It saves money and lives to just take the person to court at the time that they commit the offense. This doesn't happen often in cases that aren't extreme (i.e., within 20 mph of the speed limit) because most people have the common sense to just sign the damn ticket.


posted on May, 10 2005 @ 04:18 PM

The woman put her unborn child in danger by speeding and then again by getting herself into a physical confrontation with an authority that had the right to smack her down. She should be ashamed of herself.

I think I agree. Where we draw the line? Let's say the woman is found in posession of an illegal handgun. She must be arrested, obviously. Or, she is in altercation with the officers and refuses to remove the car from teh intersection, posing a danger to others. Do the cops need to let her go?

She should have known what was explained to her.

posted on May, 10 2005 @ 05:02 PM
Who has wacky hormones? OMG, a pregnant woman! The proper thing to have done in this case was detain the woman while a "female" negotiator was called to the scene.

But what would a cop know about a woman, huge, not only uncomfortable but hormonally unbalanced? NOTHING.

There ought to be a law,

posted on May, 10 2005 @ 05:13 PM
They gave procedure more priority than the life of the unborn child. Why couldnt they just give her the ticket and serve her papers at home when the situation had calmed down?

They had her I.D and address so whats the big friggen deal? They should of held the unborn babies life as paramount and defered the signing until the woman had gone home.

Unjustifiable, risking an unborn childs life for the sake of a friggen signature - on both sides!

The mother should of been regarded akin to a hostage taker. She was putting the life of the unborn baby in jeapordy and the police should of acknowledge that and defused the situation. Not tazer the child any way. To defuse the situation would of been to just let her go and caught up with her at home.

[edit on 10/5/05 by subz]

posted on May, 10 2005 @ 05:16 PM
Yes, you guys have the point.

The cops could have also booted the car and just wait till the lady gives up and leaves the car.

Tazing does seem a little drastic in this case.

posted on May, 10 2005 @ 05:23 PM
Whine, whine, whine. She had it coming. Tempe, read the article. Or, better yet, I'll break it down for you:

Officer Donald Jones joined Ornelas in trying to persuade Brooks to sign the ticket. They then called on their supervisor, Sgt. Steve Daman.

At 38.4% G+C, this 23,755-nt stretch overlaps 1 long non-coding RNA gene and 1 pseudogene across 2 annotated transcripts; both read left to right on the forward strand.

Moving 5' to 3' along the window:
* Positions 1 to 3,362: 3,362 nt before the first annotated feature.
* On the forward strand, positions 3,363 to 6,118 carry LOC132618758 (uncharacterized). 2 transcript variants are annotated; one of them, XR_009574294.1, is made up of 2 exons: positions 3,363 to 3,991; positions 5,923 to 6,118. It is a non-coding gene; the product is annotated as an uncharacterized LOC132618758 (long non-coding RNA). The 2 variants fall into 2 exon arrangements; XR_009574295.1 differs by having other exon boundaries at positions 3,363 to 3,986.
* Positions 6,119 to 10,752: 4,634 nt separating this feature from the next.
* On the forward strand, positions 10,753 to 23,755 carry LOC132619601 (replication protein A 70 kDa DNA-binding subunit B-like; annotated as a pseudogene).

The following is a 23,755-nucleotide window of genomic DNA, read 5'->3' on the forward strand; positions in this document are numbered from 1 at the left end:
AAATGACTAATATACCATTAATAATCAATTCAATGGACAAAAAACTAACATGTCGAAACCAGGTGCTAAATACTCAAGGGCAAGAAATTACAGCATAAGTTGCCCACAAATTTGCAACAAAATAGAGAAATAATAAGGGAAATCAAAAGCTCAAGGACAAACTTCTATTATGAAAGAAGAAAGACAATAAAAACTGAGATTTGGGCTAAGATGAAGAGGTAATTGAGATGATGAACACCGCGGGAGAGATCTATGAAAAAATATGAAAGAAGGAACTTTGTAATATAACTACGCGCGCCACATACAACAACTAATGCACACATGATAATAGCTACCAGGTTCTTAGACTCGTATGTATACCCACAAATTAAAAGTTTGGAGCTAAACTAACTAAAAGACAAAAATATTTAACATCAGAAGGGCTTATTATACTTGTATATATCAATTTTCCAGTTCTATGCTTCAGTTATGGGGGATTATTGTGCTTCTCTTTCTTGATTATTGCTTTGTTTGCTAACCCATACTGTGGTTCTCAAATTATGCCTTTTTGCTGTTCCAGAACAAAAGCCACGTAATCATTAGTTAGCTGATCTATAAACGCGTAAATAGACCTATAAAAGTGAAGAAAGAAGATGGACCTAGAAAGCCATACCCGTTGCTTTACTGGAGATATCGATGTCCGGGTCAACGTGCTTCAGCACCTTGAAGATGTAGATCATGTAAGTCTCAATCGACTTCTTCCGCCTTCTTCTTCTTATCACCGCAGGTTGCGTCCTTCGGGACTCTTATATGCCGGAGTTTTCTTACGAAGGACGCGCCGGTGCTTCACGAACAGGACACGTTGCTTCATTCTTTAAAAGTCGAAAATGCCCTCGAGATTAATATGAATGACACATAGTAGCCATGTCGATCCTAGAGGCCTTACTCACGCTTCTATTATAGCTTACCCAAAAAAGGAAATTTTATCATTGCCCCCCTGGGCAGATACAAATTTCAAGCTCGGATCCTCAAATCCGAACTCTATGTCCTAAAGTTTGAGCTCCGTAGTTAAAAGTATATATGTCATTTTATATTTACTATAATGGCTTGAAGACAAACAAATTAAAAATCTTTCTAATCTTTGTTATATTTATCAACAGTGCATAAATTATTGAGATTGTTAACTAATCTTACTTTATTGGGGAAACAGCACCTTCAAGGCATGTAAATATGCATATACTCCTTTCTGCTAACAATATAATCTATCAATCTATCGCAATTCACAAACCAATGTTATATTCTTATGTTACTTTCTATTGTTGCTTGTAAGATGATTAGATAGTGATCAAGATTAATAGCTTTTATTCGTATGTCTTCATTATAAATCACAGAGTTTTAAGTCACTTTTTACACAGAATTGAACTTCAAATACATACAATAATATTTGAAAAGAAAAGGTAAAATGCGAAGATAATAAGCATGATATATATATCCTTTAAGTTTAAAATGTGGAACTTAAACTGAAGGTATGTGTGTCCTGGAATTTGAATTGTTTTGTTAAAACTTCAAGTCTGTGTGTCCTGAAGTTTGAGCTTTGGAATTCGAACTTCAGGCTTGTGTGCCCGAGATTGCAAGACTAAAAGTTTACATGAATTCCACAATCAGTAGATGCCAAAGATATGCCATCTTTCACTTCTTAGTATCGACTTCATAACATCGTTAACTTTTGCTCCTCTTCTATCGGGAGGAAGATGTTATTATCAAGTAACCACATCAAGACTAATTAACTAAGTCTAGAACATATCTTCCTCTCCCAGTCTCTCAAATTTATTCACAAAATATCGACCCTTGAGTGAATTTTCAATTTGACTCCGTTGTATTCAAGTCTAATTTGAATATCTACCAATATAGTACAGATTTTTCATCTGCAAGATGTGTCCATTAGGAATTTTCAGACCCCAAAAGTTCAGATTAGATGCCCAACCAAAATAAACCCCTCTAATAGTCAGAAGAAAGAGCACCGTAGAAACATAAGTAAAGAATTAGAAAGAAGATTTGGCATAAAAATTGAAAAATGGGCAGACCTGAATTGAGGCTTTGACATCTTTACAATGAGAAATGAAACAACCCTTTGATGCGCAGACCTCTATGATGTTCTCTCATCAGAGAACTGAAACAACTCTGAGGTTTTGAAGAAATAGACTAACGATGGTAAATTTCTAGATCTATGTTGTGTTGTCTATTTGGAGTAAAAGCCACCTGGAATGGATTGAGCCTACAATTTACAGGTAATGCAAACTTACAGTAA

He authorized them to arrest her when she continued to refuse.

The officers testified they struggled to get Brooks out of her car but could not because she kept a grip on her steering wheel.

And that's when Jones brought out the Taser.

Brooks testified she didn't even know what it was when Jones showed it to her and pulled the trigger, allowing her to hear the crackle of 50,000 volts of electricity.

The officers testified that was meant as a final warning, as a way to demonstrate the device was painful and that Brooks should comply with their orders.

When she still did not exit her car, Jones applied the Taser.

In his testimony, the Taser officer said he pressed the prongs of the muzzle against Brooks' thigh to no effect. So he applied it twice to her exposed neck.

Afterward, he and the others testified, Ornelas pushed Brooks out of the car while Jones pulled.

She was taken to the ground, handcuffed and placed in a patrol car, the officers testified.

She told jurors the officer also used the device on her arm, and showed them a dark, brown burn to her thigh, a large, red welt on her arm and a lump on her neck, all marks she said came from the Taser application.

Oh, she had tons of warning. She could have given up after the first hit -and, may I note, simply applying the prongs and discharging the electricity is fairly mild in comparison to firing the prongs into her and subduing her, odl style. Even after multiple taserings, she CONTINUED to resist.

Please observe the Dread Wheel . Intermediate weapons are fully within the limits of an officers capabilites with an active resistant suspect.

Man, she should know better.


posted on May, 10 2005 @ 05:43 PM
Dude the womans actions are IRRELEVANT. The unborn child had no choice in the matter and the offensive actions of the police officers would equally harm the unborn child. If you look at it logically you can clearly see that escalating the situation was not worth the risk to the unborn child. The kids life should of been the most important component of the whole scenario and it wasnt, the damn speeding ticket was.